5. The propriety of the award is being disputed in this rule, at the instance of the petitioner company, which has prayed for a writ of certiorari for quashing of the award.
6. In my opinion, the tribunal did not properly interpret the agreement as to gratuity, which I have already set out. The first part of the clause, hereinbefore quoted, records a historical fact that the petitioner company was making payment of gratuity to retiring workmen or to the dependants of workmen; who died in service, on sympathetic consideration. The second part of the agreement left the payment of snob ex gratia gratuity at the sole discretion of the management and to its sympathetic consideration. No rate for payment of gratuity was agreed upon--that matter also being left at the discretion of the management.
7. In the instant case, Mritunjoy Dutta was given an extension of service on sympathetic consideration. Possibly the petitioner company was not prepared to bestow on him the twofold benefit of extension of service and payment of gratuity. In any event, matters which are discretionary and left to the sympathetic consideration of the employer cannot be enforced by the workmen by legal process. The settlement that was arrived at on the point of gratuity proceeded in the workers' faith in the management and in the expectation that the petitioner, company would sympathetically deal with the workmen at the time of their retirement or would make some ex gratia payment to the dependants of workmen, who died in harness. An agreement of this type cannot be specifically enforced and the tribunal was wrong in attempting to substitute its own discretion, in matters which were left in the sole discretion of the petitioner company, The tribunal was further wrong in fixing an amount of gratuity, although no rate for payment of gratuity had been agreed upon in the agreement above recorded. For the reasons aforesaid, I am of opinion that the award of the tribunal cannot be sustained and I quash the same. Although the petitioner company wins in this case, it now makes a generous offer for payment of Rs. 500 only ex gratia to the workman Mritunjoy Dutta, which offer is accepted by respondent 2. I record that offer.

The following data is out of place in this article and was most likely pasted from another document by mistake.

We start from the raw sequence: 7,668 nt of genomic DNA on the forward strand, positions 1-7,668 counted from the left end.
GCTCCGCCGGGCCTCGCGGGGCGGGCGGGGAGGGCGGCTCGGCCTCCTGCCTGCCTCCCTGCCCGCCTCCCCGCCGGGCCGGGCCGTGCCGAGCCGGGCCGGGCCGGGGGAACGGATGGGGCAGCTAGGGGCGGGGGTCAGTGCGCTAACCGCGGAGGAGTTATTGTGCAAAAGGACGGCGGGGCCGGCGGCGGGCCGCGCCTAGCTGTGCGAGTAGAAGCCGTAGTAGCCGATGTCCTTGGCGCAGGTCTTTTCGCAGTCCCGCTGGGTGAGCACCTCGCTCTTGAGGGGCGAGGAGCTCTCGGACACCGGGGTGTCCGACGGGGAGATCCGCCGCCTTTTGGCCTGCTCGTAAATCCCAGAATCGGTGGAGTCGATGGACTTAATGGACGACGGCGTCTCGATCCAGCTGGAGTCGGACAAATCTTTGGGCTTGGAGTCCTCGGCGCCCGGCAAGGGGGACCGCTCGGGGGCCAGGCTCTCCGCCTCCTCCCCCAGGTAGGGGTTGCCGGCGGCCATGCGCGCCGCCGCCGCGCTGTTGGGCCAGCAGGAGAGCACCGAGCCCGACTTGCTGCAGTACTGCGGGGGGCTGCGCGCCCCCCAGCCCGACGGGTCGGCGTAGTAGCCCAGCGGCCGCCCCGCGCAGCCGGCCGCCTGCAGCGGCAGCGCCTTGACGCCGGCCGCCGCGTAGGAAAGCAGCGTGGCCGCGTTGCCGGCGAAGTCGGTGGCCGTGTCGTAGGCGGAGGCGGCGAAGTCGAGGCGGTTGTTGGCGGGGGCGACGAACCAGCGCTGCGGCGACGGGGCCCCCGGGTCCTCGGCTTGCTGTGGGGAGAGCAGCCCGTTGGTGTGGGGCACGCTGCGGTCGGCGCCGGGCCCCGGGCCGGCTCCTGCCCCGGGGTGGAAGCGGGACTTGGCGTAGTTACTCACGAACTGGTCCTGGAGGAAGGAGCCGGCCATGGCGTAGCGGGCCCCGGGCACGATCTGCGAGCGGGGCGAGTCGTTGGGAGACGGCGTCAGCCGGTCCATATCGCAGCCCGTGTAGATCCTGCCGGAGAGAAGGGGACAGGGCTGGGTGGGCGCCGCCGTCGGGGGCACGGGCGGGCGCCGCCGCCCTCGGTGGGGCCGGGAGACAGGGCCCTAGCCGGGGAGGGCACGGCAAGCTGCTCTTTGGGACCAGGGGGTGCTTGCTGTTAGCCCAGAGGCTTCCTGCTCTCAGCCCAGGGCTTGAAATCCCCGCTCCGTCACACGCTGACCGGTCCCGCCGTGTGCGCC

8. This rule is made absolute. Let a writ of certiorari issue quashing the award. I make no order as to costs.